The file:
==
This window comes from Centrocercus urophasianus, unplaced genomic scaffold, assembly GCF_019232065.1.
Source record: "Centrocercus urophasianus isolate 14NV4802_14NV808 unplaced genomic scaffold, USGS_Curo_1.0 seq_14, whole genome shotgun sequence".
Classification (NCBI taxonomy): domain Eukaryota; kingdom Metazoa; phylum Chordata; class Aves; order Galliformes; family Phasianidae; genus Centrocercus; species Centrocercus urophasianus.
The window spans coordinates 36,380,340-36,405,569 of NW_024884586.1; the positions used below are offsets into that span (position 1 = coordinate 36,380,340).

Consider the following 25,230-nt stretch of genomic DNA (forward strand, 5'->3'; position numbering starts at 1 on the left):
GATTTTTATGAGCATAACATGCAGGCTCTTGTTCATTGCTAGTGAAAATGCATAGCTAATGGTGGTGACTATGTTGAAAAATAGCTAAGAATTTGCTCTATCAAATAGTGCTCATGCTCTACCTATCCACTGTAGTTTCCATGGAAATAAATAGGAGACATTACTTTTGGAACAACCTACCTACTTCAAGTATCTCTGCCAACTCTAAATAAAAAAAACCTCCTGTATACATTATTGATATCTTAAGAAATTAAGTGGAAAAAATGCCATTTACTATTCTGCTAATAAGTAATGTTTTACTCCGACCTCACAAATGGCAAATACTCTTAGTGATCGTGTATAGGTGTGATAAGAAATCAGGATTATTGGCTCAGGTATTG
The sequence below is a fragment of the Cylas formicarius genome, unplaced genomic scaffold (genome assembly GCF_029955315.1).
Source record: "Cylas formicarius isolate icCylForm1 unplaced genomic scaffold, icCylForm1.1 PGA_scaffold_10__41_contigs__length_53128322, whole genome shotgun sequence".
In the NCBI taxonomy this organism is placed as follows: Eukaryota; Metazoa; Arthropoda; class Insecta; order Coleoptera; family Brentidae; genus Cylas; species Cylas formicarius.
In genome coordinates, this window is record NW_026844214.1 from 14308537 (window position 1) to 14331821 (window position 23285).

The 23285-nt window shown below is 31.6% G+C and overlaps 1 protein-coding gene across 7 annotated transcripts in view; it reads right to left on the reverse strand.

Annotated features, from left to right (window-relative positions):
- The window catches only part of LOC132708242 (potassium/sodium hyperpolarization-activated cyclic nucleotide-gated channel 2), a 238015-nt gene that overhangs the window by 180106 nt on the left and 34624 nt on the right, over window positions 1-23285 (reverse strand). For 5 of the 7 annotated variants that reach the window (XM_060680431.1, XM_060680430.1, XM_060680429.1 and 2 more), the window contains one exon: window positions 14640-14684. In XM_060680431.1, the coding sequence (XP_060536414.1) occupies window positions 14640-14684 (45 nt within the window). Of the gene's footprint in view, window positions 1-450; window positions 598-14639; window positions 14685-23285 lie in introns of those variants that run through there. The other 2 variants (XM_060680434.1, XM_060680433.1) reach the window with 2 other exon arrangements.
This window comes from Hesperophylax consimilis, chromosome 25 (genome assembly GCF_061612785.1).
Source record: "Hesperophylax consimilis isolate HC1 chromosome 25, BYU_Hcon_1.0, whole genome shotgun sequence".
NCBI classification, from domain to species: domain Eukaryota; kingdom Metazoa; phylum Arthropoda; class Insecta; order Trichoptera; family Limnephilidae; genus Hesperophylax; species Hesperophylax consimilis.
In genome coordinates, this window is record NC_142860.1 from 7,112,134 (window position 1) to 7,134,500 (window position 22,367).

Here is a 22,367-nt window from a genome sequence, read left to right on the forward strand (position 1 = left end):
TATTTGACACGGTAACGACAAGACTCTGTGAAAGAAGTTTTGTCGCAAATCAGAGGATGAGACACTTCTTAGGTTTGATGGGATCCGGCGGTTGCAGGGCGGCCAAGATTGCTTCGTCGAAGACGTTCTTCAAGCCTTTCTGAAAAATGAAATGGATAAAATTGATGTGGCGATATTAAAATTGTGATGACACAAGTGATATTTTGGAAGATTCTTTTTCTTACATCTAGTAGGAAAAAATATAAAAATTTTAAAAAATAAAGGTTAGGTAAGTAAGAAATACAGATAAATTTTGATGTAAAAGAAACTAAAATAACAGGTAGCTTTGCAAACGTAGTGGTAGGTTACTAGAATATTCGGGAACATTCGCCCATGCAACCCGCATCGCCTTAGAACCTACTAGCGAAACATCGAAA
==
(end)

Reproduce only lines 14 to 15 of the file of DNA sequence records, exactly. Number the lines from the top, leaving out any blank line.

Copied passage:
This window comes from Hesperophylax consimilis, chromosome 25 (genome assembly GCF_061612785.1).
Source record: "Hesperophylax consimilis isolate HC1 chromosome 25, BYU_Hcon_1.0, whole genome shotgun sequence".